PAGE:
Elon Musk Warns First Travelers to Mars: 'Good Chance You'll Die'
At South by Southwest, SpaceX Founder and CEO Elon Musk projected that his first Mars spaceship will be ready for short trips by the first half of next year. He did warn, however, that the first travelers to Mars would likely perish.
"For the early people that go to Mars, it will be far more dangerous," Musk told HLN on Monday. "I mean, really, it kind of reads like Shackleton's ad for Antarctica explorers: It's difficult, dangerous, good chance you'll die, excitement for those who survive."
This warning came after a positive declaration: "We are building the first ship, the first Mars or interplanetary ship right now and I think we'll be able to do short flights, short up and down flights, probably in the first half of next year," Musk predicted.
Musk referred to Ernest Shackleton, a polar explorer who led three British expeditions to the Antarctic and died in 1922. Shackleton is famous for putting out an advertisement in Britain's The Times, supposedly reading as follows:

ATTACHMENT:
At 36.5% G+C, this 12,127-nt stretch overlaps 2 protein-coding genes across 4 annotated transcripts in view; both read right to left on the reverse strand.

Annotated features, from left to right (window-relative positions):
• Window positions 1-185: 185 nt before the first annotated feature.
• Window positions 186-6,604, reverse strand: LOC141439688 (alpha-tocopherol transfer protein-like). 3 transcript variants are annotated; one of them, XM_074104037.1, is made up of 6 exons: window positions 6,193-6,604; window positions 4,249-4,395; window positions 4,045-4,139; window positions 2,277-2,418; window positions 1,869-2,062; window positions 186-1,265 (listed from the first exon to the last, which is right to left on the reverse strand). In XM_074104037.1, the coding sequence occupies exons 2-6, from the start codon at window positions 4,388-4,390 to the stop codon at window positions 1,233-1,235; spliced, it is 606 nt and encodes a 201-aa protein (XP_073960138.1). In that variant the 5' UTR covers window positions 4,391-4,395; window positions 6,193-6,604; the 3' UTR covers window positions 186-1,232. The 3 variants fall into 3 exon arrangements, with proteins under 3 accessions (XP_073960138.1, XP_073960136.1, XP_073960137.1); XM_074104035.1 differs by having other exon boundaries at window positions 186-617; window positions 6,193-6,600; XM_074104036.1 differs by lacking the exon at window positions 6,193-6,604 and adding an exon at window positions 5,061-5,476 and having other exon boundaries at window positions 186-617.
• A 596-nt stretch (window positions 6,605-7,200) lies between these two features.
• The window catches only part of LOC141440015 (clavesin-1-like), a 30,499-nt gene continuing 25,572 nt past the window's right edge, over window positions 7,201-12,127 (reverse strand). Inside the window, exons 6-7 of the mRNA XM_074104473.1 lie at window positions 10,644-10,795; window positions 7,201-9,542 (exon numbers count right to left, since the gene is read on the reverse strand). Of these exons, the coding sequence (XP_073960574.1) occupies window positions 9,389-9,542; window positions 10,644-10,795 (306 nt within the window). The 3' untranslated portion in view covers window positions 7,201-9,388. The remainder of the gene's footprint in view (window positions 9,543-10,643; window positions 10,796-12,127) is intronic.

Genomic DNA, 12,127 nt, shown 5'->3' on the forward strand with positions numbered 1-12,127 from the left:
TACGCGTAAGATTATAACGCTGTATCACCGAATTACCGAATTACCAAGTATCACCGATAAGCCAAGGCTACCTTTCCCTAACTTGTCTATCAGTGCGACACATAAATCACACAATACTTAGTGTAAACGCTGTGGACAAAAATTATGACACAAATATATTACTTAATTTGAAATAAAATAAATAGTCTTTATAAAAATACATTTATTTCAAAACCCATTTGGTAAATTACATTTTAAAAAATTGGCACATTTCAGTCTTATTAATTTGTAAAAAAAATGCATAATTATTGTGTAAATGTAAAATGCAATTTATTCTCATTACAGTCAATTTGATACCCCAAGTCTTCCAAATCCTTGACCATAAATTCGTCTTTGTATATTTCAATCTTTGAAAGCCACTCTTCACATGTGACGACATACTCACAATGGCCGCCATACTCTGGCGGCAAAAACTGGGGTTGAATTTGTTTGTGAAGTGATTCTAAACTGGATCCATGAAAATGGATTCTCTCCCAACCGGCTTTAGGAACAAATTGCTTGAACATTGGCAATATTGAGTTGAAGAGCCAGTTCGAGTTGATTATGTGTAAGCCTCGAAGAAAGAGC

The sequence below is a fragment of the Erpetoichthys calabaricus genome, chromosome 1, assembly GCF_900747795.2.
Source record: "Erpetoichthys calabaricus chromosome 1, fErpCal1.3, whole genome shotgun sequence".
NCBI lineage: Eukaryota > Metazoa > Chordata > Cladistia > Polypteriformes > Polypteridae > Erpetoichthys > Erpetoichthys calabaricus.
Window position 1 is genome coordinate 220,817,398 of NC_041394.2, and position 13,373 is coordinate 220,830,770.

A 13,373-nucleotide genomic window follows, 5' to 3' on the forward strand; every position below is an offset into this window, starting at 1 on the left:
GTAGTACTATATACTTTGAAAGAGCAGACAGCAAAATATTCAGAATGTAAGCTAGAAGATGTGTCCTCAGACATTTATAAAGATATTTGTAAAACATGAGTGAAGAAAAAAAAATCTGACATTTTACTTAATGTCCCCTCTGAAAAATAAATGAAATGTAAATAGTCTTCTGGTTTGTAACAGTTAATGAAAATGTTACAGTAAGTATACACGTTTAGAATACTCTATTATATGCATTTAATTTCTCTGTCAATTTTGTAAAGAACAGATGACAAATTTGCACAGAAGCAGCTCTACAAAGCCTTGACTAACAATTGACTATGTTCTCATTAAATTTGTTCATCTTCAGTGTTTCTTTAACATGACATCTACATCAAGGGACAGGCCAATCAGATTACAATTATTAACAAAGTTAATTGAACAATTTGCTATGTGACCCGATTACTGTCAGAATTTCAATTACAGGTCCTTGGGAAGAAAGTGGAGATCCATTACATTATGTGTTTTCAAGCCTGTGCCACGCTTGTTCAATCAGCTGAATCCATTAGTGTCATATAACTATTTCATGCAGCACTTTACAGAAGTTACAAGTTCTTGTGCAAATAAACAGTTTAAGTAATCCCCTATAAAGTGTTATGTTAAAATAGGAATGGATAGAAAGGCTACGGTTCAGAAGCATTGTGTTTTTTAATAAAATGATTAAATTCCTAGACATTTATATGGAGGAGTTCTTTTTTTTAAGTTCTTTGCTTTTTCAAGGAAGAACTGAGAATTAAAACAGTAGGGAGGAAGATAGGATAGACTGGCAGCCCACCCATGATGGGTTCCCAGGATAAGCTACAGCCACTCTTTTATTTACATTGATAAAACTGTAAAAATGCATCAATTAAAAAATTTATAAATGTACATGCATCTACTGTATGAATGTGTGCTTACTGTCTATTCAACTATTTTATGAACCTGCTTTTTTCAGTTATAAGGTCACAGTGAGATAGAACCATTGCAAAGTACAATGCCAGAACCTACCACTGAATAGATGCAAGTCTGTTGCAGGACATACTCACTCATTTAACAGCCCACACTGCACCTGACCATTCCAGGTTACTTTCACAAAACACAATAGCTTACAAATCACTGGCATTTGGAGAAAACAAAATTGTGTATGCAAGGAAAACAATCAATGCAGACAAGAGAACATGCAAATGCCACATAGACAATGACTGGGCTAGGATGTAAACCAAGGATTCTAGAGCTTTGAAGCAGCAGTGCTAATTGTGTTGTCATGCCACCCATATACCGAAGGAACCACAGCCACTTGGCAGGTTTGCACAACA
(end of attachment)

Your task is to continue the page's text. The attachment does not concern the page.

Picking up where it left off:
MEN WANTED for hazardous journey, small wages, bitter cold, long months of complete darkness, constant danger, safe return doubtful, honor and recognition in case of success.
According to legend, this ad received a tremendous response rate — 5,000 men approached Shackleton wishing to risk life and limb for glory. The entrepreneur organization the Shackleton Foundation championed this ad on Twitter.
Ironically, no historian has yet been able to prove that such an ad ever existed. The entire story itself may be a myth — but Musk's reference to the famous ad may give it a real impact in history.
Musk's warning that would-be Mars adventurers face a "good chance" of death, but unprecedented "excitement" should they survive, may be the real-life application of a historical myth.
Thousands, if not millions, of Americans and others across the world dream of reaching the stars, and reaching Mars would be a tremendous journey and accomplishment.
Such groundbreaking (or perhaps "atmosphere-breaking" would be more à propos) adventures often come with risks, and distinction for those who undertake them. Musk may have referenced a mythical ad with no historic proof it ever existed, but the spirit of Ernest Shackleton and the Shackleton Foundation is very much alive at SpaceX.
Click "Load More" to watch Musk's warning below.